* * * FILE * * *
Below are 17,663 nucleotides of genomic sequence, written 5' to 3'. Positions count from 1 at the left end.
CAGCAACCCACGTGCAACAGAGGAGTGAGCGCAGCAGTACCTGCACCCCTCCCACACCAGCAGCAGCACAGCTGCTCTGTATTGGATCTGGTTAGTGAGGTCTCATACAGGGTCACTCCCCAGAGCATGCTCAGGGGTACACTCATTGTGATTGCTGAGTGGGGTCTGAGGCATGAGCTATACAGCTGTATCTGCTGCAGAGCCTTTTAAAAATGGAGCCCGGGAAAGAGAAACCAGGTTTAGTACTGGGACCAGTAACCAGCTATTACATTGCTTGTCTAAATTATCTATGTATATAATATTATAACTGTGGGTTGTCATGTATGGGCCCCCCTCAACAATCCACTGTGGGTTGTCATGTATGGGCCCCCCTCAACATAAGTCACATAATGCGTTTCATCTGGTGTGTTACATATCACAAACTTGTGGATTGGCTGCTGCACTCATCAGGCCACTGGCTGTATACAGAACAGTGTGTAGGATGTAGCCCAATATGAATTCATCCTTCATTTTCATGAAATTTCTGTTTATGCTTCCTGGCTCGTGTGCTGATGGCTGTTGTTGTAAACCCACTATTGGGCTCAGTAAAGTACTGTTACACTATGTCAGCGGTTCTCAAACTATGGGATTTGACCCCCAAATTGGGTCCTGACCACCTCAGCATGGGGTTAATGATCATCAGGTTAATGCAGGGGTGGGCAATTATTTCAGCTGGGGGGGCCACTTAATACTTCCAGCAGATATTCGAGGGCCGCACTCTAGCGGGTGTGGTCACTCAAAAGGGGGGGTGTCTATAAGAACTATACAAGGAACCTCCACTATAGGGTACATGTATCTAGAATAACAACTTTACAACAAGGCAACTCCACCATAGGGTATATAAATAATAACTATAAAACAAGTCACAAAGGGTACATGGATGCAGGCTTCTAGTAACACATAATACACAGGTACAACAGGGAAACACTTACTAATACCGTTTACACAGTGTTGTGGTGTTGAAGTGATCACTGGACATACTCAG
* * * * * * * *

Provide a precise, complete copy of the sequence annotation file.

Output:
Below are 17,663 nucleotides of genomic sequence, written 5' to 3'. Positions count from 1 at the left end.
CAGCAACCCACGTGCAACAGAGGAGTGAGCGCAGCAGTACCTGCACCCCTCCCACACCAGCAGCAGCACAGCTGCTCTGTATTGGATCTGGTTAGTGAGGTCTCATACAGGGTCACTCCCCAGAGCATGCTCAGGGGTACACTCATTGTGATTGCTGAGTGGGGTCTGAGGCATGAGCTATACAGCTGTATCTGCTGCAGAGCCTTTTAAAAATGGAGCCCGGGAAAGAGAAACCAGGTTTAGTACTGGGACCAGTAACCAGCTATTACATTGCTTGTCTAAATTATCTATGTATATAATATTATAACTGTGGGTTGTCATGTATGGGCCCCCCTCAACAATCCACTGTGGGTTGTCATGTATGGGCCCCCCTCAACATAAGTCACATAATGCGTTTCATCTGGTGTGTTACATATCACAAACTTGTGGATTGGCTGCTGCACTCATCAGGCCACTGGCTGTATACAGAACAGTGTGTAGGATGTAGCCCAATATGAATTCATCCTTCATTTTCATGAAATTTCTGTTTATGCTTCCTGGCTCGTGTGCTGATGGCTGTTGTTGTAAACCCACTATTGGGCTCAGTAAAGTACTGTTACACTATGTCAGCGGTTCTCAAACTATGGGATTTGACCCCCAAATTGGGTCCTGACCACCTCAGCATGGGGTTAATGATCATCAGGTTAATGCAGGGGTGGGCAATTATTTCAGCTGGGGGGGCCACTTAATACTTCCAGCAGATATTCGAGGGCCGCACTCTAGCGGGTGTGGTCACTCAAAAGGGGGGGTGTCTATAAGAACTATACAAGGAACCTCCACTATAGGGTACATGTATCTAGAATAACAACTTTACAACAAGGCAACTCCACCATAGGGTATATAAATAATAACTATAAAACAAGTCACAAAGGGTACATGGATGCAGGCTTCTAGTAACACATAATACACAGGTACAACAGGGAAACACTTACTAATACCGTTTACACAGTGTTGTGGTGTTGAAGTGATCACTGGACATACTCAG